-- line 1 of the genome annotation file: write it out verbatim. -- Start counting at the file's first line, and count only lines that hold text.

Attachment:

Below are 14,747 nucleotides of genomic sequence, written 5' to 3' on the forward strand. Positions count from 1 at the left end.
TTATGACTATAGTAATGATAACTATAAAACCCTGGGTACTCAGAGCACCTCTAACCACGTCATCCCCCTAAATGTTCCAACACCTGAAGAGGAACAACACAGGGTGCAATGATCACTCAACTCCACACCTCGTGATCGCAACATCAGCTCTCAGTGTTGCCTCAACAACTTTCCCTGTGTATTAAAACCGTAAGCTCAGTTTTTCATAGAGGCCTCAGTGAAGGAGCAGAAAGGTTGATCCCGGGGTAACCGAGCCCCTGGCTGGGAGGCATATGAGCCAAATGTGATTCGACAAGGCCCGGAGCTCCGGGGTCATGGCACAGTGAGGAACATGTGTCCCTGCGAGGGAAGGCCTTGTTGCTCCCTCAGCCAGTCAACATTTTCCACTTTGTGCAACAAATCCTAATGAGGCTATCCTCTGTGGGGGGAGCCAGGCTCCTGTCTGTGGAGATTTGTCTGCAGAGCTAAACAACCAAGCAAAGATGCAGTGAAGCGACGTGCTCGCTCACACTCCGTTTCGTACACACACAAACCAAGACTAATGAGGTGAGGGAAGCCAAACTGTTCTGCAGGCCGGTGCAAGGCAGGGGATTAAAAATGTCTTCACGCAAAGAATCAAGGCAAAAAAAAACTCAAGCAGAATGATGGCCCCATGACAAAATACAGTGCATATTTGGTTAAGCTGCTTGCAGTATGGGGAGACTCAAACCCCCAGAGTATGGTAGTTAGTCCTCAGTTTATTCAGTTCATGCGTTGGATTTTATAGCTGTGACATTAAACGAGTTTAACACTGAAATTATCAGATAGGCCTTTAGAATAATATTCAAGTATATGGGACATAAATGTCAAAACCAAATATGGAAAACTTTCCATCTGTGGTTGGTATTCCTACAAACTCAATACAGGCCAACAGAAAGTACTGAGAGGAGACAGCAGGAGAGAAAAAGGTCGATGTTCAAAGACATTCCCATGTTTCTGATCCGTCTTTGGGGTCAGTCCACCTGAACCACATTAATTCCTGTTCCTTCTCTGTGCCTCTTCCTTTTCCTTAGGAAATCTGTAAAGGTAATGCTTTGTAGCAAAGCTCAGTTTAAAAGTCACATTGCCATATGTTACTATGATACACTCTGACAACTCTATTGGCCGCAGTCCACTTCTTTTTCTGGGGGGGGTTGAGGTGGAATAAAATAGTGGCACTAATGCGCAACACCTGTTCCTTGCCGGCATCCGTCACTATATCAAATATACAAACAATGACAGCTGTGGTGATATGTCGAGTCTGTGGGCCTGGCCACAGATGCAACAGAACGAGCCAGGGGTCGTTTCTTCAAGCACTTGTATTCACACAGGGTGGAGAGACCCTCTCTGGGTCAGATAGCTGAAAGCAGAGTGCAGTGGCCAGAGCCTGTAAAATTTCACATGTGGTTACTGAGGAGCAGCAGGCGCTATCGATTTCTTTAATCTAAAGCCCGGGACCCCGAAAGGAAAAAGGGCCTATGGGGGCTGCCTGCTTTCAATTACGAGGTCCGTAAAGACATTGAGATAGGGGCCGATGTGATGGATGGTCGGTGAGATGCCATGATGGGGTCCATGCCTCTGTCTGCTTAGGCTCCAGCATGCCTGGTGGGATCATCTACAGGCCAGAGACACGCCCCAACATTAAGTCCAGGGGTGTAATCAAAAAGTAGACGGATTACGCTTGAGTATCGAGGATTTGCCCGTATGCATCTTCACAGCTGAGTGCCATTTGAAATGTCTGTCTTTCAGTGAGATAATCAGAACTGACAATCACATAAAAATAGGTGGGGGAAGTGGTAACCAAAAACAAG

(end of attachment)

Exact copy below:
Below are 14,747 nucleotides of genomic sequence, written 5' to 3' on the forward strand. Positions count from 1 at the left end.